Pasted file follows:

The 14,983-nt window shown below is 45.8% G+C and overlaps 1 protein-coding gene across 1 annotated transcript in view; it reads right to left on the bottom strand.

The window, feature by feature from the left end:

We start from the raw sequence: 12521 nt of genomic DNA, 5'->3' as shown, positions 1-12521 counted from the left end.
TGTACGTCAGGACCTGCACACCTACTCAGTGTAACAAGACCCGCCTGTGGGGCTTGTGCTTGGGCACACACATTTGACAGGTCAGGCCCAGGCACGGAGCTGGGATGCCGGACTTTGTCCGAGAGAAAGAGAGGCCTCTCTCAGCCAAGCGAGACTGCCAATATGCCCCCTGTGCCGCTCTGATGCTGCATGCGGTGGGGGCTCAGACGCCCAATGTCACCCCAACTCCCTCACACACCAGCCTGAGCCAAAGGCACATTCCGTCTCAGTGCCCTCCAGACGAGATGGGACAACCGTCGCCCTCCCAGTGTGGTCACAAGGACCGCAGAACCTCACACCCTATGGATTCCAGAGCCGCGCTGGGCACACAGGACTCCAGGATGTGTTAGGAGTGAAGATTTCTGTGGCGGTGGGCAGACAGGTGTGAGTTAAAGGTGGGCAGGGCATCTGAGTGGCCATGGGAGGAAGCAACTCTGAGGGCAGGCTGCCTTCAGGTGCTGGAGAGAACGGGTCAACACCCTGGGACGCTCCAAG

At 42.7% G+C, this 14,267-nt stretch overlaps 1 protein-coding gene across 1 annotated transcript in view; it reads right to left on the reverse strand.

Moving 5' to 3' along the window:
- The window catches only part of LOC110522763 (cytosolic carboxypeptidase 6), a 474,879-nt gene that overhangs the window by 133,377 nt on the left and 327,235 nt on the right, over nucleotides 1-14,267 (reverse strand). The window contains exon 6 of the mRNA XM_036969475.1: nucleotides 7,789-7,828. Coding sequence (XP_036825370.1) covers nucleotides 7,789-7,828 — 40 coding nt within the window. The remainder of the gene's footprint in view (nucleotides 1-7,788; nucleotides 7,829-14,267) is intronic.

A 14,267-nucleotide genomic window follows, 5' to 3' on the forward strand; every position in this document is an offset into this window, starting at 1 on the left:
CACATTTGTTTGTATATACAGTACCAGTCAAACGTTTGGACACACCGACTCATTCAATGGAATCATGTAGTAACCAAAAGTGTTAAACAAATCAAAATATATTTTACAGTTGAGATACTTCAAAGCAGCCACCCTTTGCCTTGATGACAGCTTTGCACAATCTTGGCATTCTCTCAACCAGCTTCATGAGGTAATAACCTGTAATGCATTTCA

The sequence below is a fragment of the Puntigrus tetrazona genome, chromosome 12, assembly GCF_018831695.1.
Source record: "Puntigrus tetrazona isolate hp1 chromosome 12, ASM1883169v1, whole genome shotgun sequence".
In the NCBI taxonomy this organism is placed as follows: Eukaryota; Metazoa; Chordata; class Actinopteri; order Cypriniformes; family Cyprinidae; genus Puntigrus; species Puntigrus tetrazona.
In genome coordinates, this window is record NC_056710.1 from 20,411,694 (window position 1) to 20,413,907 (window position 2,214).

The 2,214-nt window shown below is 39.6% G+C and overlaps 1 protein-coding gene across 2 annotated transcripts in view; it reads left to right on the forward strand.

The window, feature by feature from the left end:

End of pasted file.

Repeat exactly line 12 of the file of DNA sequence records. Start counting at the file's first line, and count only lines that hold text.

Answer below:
In the NCBI taxonomy this organism is placed as follows: Eukaryota; Metazoa; Chordata; class Actinopteri; order Cypriniformes; family Cyprinidae; genus Puntigrus; species Puntigrus tetrazona.